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of thought which they possess. In this particular, united with their literary merit, these productions have no equal among us. The one on the "True Grandeur of Nations" stands forth by itself, like a serene and majestic image, cut from the purest Parian marble. Those on "Peace and War," and two or three others, possess equal merit, equal beauty, and equal purity and dignity of thought. In our view, these orations approach nearer the models of antiquity than those of any other writer amongst us, unless it be Webster, whom Sumner greatly surpasses in moral tone and dignity of thought.

Many of the distinguished statesmen and scholars of our country, nou deceased, left on record their opinion of the character and value of Mr. Sumner's public services. From among these a few are selected.

From John Quincy Adams.

In a letter addressed to Mr. Sumner immediately after the delivery of the celebrated oration, "The Scholar, the Artist, the Jurist, the Philanthropist," Mr. Adams remarks:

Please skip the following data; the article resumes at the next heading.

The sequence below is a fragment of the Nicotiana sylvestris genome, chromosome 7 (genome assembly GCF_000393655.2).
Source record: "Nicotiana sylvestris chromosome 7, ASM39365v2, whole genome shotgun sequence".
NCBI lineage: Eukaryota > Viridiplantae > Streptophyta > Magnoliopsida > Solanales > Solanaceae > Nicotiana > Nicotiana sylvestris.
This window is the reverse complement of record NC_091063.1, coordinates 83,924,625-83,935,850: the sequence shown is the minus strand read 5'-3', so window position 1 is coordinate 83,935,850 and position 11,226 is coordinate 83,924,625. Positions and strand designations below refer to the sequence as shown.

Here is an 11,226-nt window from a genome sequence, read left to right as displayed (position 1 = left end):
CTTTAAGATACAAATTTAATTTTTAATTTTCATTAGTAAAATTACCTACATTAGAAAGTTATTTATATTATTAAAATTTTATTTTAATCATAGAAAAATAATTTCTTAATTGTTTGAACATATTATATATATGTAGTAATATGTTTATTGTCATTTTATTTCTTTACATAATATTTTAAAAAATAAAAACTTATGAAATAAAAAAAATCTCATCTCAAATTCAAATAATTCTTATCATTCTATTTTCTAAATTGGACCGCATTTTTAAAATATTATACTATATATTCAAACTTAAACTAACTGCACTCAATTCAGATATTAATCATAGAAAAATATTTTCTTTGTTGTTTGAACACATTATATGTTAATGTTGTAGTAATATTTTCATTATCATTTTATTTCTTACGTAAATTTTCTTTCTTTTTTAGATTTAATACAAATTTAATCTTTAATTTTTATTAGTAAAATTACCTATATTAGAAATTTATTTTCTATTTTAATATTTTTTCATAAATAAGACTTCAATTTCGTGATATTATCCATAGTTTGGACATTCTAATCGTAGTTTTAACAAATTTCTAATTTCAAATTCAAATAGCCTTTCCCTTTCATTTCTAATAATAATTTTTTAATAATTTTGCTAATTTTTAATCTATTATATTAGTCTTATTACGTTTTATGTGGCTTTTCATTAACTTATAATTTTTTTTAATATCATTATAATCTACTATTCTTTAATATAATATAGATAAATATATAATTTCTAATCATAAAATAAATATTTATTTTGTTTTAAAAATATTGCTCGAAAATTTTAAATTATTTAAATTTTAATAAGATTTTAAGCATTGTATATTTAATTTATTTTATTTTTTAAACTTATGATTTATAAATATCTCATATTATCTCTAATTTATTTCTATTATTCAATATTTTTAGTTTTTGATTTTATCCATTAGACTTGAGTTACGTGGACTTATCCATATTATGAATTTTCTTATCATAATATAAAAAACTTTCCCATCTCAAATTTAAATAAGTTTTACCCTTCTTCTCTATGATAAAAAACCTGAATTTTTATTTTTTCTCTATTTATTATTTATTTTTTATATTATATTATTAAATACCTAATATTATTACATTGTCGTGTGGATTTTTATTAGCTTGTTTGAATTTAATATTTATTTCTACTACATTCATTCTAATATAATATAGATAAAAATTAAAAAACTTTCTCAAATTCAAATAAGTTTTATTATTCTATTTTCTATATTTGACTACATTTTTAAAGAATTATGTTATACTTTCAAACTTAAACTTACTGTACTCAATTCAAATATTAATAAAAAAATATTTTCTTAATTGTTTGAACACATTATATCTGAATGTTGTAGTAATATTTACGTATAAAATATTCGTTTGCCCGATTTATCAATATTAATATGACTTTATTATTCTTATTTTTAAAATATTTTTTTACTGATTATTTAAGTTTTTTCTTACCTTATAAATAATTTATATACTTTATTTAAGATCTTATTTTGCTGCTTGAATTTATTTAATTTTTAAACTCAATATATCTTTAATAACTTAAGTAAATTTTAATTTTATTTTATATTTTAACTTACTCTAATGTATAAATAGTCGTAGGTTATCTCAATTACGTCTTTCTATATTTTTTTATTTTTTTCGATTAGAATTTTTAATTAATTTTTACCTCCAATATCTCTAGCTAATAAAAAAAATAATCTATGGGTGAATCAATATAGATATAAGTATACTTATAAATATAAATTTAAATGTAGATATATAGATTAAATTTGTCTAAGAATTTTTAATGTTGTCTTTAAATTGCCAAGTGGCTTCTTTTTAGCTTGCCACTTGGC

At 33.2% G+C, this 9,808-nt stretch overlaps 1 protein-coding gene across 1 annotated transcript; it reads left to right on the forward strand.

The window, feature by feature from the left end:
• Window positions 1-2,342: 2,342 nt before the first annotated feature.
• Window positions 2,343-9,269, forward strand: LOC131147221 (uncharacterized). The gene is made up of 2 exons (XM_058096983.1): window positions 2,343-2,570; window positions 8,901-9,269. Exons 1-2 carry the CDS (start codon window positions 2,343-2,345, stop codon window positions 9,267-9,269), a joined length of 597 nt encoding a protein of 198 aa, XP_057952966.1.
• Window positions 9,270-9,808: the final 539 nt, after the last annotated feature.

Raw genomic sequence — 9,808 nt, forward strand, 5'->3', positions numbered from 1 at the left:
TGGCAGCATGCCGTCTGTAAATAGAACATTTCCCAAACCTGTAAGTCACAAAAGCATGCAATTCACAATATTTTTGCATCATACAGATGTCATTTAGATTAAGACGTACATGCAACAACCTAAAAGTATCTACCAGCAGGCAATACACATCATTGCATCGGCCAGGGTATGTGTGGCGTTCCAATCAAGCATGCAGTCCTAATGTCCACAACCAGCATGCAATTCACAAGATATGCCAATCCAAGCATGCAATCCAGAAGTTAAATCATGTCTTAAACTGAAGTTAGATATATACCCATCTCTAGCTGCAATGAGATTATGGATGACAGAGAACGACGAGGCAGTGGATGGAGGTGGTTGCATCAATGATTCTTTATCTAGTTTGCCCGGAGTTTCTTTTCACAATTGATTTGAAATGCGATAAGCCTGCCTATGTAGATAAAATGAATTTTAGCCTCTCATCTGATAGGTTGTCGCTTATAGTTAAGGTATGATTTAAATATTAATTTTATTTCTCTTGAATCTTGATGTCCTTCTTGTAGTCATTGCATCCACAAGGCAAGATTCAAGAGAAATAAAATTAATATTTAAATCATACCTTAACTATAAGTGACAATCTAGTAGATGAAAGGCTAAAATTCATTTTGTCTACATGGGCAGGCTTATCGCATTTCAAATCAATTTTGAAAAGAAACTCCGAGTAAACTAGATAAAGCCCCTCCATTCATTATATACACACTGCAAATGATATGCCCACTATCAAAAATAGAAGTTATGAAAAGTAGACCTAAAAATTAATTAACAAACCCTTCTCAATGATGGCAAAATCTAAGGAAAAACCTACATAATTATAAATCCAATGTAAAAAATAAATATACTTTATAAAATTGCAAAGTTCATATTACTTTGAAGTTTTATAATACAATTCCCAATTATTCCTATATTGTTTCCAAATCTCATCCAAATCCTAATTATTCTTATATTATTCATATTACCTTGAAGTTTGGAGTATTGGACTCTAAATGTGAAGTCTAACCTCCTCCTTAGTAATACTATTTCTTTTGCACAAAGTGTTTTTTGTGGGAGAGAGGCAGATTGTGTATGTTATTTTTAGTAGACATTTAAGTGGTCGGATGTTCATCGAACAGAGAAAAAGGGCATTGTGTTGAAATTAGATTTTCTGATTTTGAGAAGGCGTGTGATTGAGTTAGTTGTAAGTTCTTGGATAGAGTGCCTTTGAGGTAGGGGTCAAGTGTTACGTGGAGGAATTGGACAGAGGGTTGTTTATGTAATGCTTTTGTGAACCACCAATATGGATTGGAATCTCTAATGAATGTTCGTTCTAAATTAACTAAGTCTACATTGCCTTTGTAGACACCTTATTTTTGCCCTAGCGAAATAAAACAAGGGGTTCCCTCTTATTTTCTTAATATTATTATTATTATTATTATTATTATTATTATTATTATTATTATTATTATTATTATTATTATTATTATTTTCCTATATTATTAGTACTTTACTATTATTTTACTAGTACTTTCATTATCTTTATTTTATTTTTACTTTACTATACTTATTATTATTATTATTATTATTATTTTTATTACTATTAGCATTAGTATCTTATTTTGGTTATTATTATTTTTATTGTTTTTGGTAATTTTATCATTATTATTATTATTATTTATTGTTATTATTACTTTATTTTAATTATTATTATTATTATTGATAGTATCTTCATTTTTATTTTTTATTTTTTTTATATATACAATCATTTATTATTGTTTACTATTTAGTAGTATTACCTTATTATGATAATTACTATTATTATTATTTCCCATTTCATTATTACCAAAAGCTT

"It is a gratification to me to have the opportunity to repeat the thanks which I so cordially gave you at the close of your oration last Thursday, and of which the sentiment offered by me at the dinner-table,* was but an additional pulsation from the same head. I trust I may now congratulate you on the felicity, first of your selection of your subject, and secondly, by its consummation in the delivery. But you will indulge me in the frankness and candor, which if they had not been the laws of a long life, would yet be imperative duties on its last stage, in the remark that the pleasure with which I listened to your discourse was inspired far less by the success, and all but universal acceptance and applause of the present moment, than by the vista of the future which it opened to my view. Casting my eyes back no further than the Fourth of July of the last year, when you set all the vipers of Alecto hissing, by proclaiming the Christian law of Universal Peace and Love, and then casting them forward perhaps, not much